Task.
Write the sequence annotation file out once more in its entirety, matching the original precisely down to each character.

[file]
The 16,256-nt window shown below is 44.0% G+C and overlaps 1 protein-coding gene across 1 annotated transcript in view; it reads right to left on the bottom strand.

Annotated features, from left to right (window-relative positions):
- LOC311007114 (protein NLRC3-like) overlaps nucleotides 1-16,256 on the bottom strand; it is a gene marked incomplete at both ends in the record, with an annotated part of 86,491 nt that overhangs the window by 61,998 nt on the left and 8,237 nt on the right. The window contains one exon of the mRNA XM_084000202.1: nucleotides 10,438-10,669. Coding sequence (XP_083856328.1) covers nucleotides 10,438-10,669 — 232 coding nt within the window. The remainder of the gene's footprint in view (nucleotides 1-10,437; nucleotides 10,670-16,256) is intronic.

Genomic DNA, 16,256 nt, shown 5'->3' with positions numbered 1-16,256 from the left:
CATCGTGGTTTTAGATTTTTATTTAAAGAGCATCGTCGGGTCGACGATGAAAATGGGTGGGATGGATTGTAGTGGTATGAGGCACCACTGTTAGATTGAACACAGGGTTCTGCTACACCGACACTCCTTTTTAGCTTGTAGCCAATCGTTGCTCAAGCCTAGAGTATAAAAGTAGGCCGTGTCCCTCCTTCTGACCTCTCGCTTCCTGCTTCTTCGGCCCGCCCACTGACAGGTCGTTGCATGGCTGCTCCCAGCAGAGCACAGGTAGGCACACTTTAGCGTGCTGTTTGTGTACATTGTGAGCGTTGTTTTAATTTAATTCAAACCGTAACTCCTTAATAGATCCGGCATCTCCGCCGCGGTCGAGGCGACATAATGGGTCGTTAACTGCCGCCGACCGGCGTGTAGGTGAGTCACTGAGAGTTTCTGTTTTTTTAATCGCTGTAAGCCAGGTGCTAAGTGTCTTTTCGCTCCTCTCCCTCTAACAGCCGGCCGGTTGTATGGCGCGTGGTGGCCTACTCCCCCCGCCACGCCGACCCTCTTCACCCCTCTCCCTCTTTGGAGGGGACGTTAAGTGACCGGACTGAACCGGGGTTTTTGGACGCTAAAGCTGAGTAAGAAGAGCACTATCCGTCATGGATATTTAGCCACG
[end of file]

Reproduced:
The 16,256-nt window shown below is 44.0% G+C and overlaps 1 protein-coding gene across 1 annotated transcript in view; it reads right to left on the bottom strand.

Annotated features, from left to right (window-relative positions):
- LOC311007114 (protein NLRC3-like) overlaps nucleotides 1-16,256 on the bottom strand; it is a gene marked incomplete at both ends in the record, with an annotated part of 86,491 nt that overhangs the window by 61,998 nt on the left and 8,237 nt on the right. The window contains one exon of the mRNA XM_084000202.1: nucleotides 10,438-10,669. Coding sequence (XP_083856328.1) covers nucleotides 10,438-10,669 — 232 coding nt within the window. The remainder of the gene's footprint in view (nucleotides 1-10,437; nucleotides 10,670-16,256) is intronic.

Genomic DNA, 16,256 nt, shown 5'->3' with positions numbered 1-16,256 from the left:
CATCGTGGTTTTAGATTTTTATTTAAAGAGCATCGTCGGGTCGACGATGAAAATGGGTGGGATGGATTGTAGTGGTATGAGGCACCACTGTTAGATTGAACACAGGGTTCTGCTACACCGACACTCCTTTTTAGCTTGTAGCCAATCGTTGCTCAAGCCTAGAGTATAAAAGTAGGCCGTGTCCCTCCTTCTGACCTCTCGCTTCCTGCTTCTTCGGCCCGCCCACTGACAGGTCGTTGCATGGCTGCTCCCAGCAGAGCACAGGTAGGCACACTTTAGCGTGCTGTTTGTGTACATTGTGAGCGTTGTTTTAATTTAATTCAAACCGTAACTCCTTAATAGATCCGGCATCTCCGCCGCGGTCGAGGCGACATAATGGGTCGTTAACTGCCGCCGACCGGCGTGTAGGTGAGTCACTGAGAGTTTCTGTTTTTTTAATCGCTGTAAGCCAGGTGCTAAGTGTCTTTTCGCTCCTCTCCCTCTAACAGCCGGCCGGTTGTATGGCGCGTGGTGGCCTACTCCCCCCGCCACGCCGACCCTCTTCACCCCTCTCCCTCTTTGGAGGGGACGTTAAGTGACCGGACTGAACCGGGGTTTTTGGACGCTAAAGCTGAGTAAGAAGAGCACTATCCGTCATGGATATTTAGCCACG